While the District Court ruled upon each of appellant's claims as not affording basis for federal relief, it also declared that, since appellant had not petitioned for certiorari on any of the Arkansas Supreme Court's judgments and orders, he had not exhausted his state remedies, and that "this Court must and does find that there are no exceptional circumstances involved in this case which would allow this Court to consider this matter in view of the rule of Darr v. Burford", 339 U.S. 200, 70 S.Ct. 587, 94 L.Ed. 761. The Court seems to have dealt with this aspect alternatively, since it had precedingly made ruling on each of the claims. We shall confine ourselves to the rulings on the claims, since the subsequent abandonment by the Supreme Court in Fay v. Noia, 372 U.S. 391, 83 S. Ct. 822, 9 L.Ed.2d 837, of the holding in Darr as to the necessity of a state prisoner's petitioning for certiorari to some judgment or order of the State's highest court rejecting his constitutional claims in order for an exhaustion of state remedies to exist, makes unnecessary any discussion of that aspect.


In ruling that none of appellant's claims afforded a basis for federal habeas corpus relief, the District Court made resort solely to the record of the state court proceedings, holding that this was sufficient on which to predicate federal denial and "therefore * * * there is no necessity for this Court to hold a hearing for the purpose of receiving evidence."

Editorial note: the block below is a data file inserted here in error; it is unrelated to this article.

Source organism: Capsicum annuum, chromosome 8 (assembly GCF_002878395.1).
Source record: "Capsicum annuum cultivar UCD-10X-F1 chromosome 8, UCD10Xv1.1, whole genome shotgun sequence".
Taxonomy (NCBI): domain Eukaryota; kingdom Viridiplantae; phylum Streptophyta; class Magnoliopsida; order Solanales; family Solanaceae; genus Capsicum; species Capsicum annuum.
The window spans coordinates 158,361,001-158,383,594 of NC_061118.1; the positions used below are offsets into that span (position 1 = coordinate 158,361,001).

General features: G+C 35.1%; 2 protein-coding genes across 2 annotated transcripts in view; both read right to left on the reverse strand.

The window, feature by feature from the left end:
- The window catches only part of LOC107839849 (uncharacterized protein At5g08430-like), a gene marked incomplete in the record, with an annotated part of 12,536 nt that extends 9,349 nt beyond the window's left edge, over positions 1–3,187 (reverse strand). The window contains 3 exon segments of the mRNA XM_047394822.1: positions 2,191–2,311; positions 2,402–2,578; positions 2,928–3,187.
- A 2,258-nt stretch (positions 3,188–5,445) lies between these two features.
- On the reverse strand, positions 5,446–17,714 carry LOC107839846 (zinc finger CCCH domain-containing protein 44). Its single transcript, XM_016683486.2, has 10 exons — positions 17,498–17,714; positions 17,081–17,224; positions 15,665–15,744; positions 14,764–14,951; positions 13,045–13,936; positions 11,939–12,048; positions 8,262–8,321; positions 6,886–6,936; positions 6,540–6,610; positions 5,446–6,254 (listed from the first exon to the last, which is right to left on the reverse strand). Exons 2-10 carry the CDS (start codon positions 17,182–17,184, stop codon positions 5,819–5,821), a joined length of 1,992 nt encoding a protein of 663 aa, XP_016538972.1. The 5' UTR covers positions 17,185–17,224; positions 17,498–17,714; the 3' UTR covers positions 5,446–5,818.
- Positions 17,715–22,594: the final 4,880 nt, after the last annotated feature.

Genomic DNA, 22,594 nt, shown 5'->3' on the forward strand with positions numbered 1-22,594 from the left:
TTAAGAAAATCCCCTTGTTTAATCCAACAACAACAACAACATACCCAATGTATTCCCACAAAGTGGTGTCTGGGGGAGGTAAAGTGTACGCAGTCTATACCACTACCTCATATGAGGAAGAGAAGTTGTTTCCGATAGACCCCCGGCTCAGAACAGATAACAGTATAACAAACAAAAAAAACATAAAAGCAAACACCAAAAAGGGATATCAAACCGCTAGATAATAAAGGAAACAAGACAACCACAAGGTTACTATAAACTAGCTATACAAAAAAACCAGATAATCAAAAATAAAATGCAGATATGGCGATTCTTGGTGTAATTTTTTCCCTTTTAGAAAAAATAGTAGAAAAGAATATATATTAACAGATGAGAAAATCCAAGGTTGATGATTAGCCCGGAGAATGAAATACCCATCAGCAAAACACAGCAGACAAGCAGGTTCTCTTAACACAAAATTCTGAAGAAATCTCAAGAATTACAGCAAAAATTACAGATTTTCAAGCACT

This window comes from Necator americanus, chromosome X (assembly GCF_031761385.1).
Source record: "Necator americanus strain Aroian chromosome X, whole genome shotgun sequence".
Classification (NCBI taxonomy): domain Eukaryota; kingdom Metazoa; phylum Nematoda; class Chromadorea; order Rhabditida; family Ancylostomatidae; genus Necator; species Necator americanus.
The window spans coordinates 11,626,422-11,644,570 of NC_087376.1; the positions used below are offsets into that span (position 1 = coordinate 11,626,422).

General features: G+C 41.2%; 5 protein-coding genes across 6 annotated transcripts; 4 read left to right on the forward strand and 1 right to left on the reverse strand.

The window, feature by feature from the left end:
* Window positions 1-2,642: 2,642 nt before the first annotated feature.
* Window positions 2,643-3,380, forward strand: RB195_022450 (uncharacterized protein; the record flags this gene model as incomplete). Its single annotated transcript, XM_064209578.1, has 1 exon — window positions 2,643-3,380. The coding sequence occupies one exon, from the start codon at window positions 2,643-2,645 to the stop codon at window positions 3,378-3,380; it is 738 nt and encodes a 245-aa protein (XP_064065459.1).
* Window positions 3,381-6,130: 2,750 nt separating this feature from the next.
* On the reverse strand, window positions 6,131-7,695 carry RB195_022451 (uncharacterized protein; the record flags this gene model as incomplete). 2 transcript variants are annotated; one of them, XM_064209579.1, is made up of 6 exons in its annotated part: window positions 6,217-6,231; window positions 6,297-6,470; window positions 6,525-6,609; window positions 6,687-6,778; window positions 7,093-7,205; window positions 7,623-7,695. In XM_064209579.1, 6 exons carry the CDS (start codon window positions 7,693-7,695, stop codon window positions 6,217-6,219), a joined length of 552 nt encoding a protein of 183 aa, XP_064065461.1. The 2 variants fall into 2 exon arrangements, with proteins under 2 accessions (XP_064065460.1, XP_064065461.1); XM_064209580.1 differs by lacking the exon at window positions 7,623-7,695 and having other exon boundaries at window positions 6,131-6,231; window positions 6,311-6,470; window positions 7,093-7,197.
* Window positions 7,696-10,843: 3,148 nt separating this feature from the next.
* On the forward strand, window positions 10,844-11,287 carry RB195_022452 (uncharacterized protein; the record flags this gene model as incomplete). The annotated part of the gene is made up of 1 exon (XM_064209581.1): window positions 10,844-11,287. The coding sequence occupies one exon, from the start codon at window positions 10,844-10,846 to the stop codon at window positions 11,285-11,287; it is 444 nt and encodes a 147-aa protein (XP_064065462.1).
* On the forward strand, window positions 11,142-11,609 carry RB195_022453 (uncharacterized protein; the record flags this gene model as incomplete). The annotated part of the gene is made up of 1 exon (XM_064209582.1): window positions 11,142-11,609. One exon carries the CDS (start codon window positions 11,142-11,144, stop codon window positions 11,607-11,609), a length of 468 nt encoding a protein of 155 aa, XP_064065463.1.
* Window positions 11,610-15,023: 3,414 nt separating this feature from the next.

The first claim of constitutional violation was that the imposing of the death penalty against appellant rested on racial discrimination in the administration of the State's rape statute and so constituted a denial of equal protection; that the statute conferred the power of imposing capital punishment for the offense upon the jury without right of judicial alteration; that Arkansas juries exercised this death power as to rape only in prosecutions against Negroes and not in prosecutions against white defendants; and that the exercising of the power on this racial basis was a matter of "practice, policy and custom", rooted in common understanding and constituting a part of the State's system of administering criminal justice. As to this contention, the District Court said: "This contention could have been raised in the original State proceedings, and when petitioner failed to do so, he waived the point and cannot litigate it here". It added the comment that "it is by no means clear that Negro men are invariably sentenced to death upon conviction for rape while white men are never sentenced to death for rape in Arkansas", but it did not purport to make a determination of the fact, nor could it have done so, since there was no such basis before it as could be held to be legally conclusive on the question against appellant's contention.